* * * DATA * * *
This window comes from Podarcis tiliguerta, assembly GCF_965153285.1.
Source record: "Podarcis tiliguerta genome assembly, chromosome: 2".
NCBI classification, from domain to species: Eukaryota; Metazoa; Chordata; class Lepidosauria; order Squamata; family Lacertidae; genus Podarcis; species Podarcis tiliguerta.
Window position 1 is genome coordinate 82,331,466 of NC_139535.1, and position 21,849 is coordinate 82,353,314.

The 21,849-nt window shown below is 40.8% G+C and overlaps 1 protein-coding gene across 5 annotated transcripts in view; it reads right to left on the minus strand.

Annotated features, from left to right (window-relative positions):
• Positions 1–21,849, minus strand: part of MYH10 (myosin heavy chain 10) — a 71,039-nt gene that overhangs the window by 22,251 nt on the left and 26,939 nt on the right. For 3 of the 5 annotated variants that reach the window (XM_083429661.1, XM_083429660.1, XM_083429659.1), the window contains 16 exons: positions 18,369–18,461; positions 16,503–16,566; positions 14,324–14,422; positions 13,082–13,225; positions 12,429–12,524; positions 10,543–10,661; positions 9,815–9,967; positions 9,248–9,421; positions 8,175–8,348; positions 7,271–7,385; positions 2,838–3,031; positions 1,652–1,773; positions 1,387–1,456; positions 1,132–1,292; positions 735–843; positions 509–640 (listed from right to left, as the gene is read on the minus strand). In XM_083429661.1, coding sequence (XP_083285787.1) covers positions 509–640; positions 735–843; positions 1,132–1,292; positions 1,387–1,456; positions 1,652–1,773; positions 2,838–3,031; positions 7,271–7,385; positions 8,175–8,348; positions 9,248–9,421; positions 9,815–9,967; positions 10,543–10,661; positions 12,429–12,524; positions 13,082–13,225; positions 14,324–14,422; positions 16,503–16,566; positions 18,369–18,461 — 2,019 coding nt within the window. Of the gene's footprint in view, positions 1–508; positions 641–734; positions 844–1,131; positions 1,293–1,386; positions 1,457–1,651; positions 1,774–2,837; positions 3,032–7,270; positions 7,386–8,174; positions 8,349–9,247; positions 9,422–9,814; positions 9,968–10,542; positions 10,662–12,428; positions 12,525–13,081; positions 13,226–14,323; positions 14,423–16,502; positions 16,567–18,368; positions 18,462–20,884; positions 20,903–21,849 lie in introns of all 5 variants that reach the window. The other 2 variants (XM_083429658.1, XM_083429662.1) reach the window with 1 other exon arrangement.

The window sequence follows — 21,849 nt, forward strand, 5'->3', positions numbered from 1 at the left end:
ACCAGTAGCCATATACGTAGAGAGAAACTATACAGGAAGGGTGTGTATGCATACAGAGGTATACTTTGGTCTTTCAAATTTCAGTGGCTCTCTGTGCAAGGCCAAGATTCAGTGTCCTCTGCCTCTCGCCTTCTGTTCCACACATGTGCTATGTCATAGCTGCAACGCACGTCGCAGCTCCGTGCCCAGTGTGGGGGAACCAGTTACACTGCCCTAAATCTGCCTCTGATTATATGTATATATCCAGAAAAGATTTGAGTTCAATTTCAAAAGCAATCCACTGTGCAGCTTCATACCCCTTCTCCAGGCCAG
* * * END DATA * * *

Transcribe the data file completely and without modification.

This window comes from Podarcis tiliguerta, assembly GCF_965153285.1.
Source record: "Podarcis tiliguerta genome assembly, chromosome: 2".
NCBI classification, from domain to species: Eukaryota; Metazoa; Chordata; class Lepidosauria; order Squamata; family Lacertidae; genus Podarcis; species Podarcis tiliguerta.
Window position 1 is genome coordinate 82,331,466 of NC_139535.1, and position 21,849 is coordinate 82,353,314.

The 21,849-nt window shown below is 40.8% G+C and overlaps 1 protein-coding gene across 5 annotated transcripts in view; it reads right to left on the minus strand.

Annotated features, from left to right (window-relative positions):
• Positions 1–21,849, minus strand: part of MYH10 (myosin heavy chain 10) — a 71,039-nt gene that overhangs the window by 22,251 nt on the left and 26,939 nt on the right. For 3 of the 5 annotated variants that reach the window (XM_083429661.1, XM_083429660.1, XM_083429659.1), the window contains 16 exons: positions 18,369–18,461; positions 16,503–16,566; positions 14,324–14,422; positions 13,082–13,225; positions 12,429–12,524; positions 10,543–10,661; positions 9,815–9,967; positions 9,248–9,421; positions 8,175–8,348; positions 7,271–7,385; positions 2,838–3,031; positions 1,652–1,773; positions 1,387–1,456; positions 1,132–1,292; positions 735–843; positions 509–640 (listed from right to left, as the gene is read on the minus strand). In XM_083429661.1, coding sequence (XP_083285787.1) covers positions 509–640; positions 735–843; positions 1,132–1,292; positions 1,387–1,456; positions 1,652–1,773; positions 2,838–3,031; positions 7,271–7,385; positions 8,175–8,348; positions 9,248–9,421; positions 9,815–9,967; positions 10,543–10,661; positions 12,429–12,524; positions 13,082–13,225; positions 14,324–14,422; positions 16,503–16,566; positions 18,369–18,461 — 2,019 coding nt within the window. Of the gene's footprint in view, positions 1–508; positions 641–734; positions 844–1,131; positions 1,293–1,386; positions 1,457–1,651; positions 1,774–2,837; positions 3,032–7,270; positions 7,386–8,174; positions 8,349–9,247; positions 9,422–9,814; positions 9,968–10,542; positions 10,662–12,428; positions 12,525–13,081; positions 13,226–14,323; positions 14,423–16,502; positions 16,567–18,368; positions 18,462–20,884; positions 20,903–21,849 lie in introns of all 5 variants that reach the window. The other 2 variants (XM_083429658.1, XM_083429662.1) reach the window with 1 other exon arrangement.

The window sequence follows — 21,849 nt, forward strand, 5'->3', positions numbered from 1 at the left end:
ACCAGTAGCCATATACGTAGAGAGAAACTATACAGGAAGGGTGTGTATGCATACAGAGGTATACTTTGGTCTTTCAAATTTCAGTGGCTCTCTGTGCAAGGCCAAGATTCAGTGTCCTCTGCCTCTCGCCTTCTGTTCCACACATGTGCTATGTCATAGCTGCAACGCACGTCGCAGCTCCGTGCCCAGTGTGGGGGAACCAGTTACACTGCCCTAAATCTGCCTCTGATTATATGTATATATCCAGAAAAGATTTGAGTTCAATTTCAAAAGCAATCCACTGTGCAGCTTCATACCCCTTCTCCAGGCCAG